Motorists in southern towns and cities pay up to £1.98 more to fill up their cars compared with those in northern England and Scotland.
Land is more expensive in the south of England! Film at 11!
The AA said the findings showed motorists were hostage to whatever prices retailers decided to charge.
"The South East is the most populated part of the country with the highest density of petrol stations and yet it is one of the most expensive regions for petrol, which suggests pricing isn\’t as competitive as you would expect."
See the clue in "most populated"?
Some retailers admitted that they knowingly sold customers more expensive petrol in certain parts of the country than others.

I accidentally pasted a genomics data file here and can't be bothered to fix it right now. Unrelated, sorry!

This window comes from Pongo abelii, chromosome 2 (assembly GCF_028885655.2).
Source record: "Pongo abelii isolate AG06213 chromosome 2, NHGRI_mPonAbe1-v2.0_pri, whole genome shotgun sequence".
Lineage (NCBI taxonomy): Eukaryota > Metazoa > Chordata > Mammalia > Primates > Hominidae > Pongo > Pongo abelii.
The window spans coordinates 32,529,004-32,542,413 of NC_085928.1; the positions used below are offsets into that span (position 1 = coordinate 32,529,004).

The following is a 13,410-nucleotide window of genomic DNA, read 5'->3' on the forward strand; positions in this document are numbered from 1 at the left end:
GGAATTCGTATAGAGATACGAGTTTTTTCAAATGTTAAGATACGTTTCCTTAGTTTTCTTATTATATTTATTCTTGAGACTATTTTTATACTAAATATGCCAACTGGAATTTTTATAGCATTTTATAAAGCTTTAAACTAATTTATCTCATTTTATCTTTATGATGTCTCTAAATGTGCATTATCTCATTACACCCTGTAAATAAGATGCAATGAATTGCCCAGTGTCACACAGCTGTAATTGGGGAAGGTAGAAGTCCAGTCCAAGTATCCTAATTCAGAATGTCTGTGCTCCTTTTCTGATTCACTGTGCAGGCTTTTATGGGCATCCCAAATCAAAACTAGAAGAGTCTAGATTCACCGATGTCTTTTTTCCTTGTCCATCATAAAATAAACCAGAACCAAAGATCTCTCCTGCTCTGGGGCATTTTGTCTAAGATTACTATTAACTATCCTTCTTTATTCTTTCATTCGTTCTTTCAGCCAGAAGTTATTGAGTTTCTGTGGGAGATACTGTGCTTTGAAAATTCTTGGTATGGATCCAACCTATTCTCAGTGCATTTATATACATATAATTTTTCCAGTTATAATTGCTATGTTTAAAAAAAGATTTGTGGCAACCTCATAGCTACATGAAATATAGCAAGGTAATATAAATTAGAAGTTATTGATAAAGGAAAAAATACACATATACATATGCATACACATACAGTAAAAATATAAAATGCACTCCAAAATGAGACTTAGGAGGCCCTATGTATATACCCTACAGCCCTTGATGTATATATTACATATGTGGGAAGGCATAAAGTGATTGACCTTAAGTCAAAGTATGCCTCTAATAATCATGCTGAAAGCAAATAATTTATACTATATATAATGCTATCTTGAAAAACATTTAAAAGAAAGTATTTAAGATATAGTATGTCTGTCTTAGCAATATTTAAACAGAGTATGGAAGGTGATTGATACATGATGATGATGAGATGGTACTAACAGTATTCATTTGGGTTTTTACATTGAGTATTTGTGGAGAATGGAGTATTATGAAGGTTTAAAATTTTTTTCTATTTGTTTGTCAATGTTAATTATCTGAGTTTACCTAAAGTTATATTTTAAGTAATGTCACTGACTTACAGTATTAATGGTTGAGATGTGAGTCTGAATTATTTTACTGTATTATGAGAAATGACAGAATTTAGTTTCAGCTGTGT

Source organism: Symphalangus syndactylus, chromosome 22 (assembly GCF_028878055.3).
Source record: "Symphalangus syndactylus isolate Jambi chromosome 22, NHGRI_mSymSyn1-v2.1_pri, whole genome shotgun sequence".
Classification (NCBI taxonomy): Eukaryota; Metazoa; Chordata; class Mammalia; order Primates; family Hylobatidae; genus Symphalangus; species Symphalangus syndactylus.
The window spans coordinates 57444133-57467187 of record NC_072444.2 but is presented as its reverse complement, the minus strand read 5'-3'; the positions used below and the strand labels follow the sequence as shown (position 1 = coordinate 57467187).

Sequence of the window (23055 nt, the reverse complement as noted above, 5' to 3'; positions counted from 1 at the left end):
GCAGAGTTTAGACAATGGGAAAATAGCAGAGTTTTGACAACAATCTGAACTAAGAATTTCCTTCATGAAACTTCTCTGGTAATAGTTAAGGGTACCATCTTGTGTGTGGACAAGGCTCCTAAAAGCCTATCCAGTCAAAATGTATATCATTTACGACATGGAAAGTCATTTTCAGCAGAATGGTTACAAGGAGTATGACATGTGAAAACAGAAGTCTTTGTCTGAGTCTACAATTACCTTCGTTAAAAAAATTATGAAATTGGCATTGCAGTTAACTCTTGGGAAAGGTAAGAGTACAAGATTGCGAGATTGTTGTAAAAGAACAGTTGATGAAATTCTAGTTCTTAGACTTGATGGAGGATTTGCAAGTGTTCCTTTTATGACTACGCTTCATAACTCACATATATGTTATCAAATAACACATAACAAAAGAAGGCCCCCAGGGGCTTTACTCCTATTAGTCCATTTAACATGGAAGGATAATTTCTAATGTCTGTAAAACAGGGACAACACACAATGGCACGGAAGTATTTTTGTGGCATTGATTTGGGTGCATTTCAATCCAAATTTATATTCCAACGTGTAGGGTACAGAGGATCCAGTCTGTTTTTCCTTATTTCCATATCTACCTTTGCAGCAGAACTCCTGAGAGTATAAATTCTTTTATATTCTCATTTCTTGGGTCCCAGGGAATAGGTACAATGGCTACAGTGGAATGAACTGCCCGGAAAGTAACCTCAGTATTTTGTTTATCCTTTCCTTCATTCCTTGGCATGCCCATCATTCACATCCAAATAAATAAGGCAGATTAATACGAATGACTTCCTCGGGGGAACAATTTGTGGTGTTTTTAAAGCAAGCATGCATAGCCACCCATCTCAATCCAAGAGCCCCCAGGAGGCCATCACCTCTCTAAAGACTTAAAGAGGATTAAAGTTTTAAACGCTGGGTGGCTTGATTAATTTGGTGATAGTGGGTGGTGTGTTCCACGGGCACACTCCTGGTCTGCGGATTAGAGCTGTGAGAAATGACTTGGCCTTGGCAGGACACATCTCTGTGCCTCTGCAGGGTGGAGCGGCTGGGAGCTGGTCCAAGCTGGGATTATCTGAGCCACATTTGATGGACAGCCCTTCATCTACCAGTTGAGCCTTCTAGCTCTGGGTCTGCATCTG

A spokesman for BP said it set petrol prices to compete "on local market conditions".
Tesco, one of Britain\’s largest petrol retailers, said that it did not have a set national price.
A spokesman said: "Our clear goal for customers is to endeavour to be competitive on petrol and diesel in the local catchments area for each store."
Quite. If costs vary across the country, and if also people do not drive from Leeds to London (or vice versa) just to fill up, then we\’ve got not a national market but a series of local ones which each reflect their own costs structures and the local supply and demand.
And the surprise is?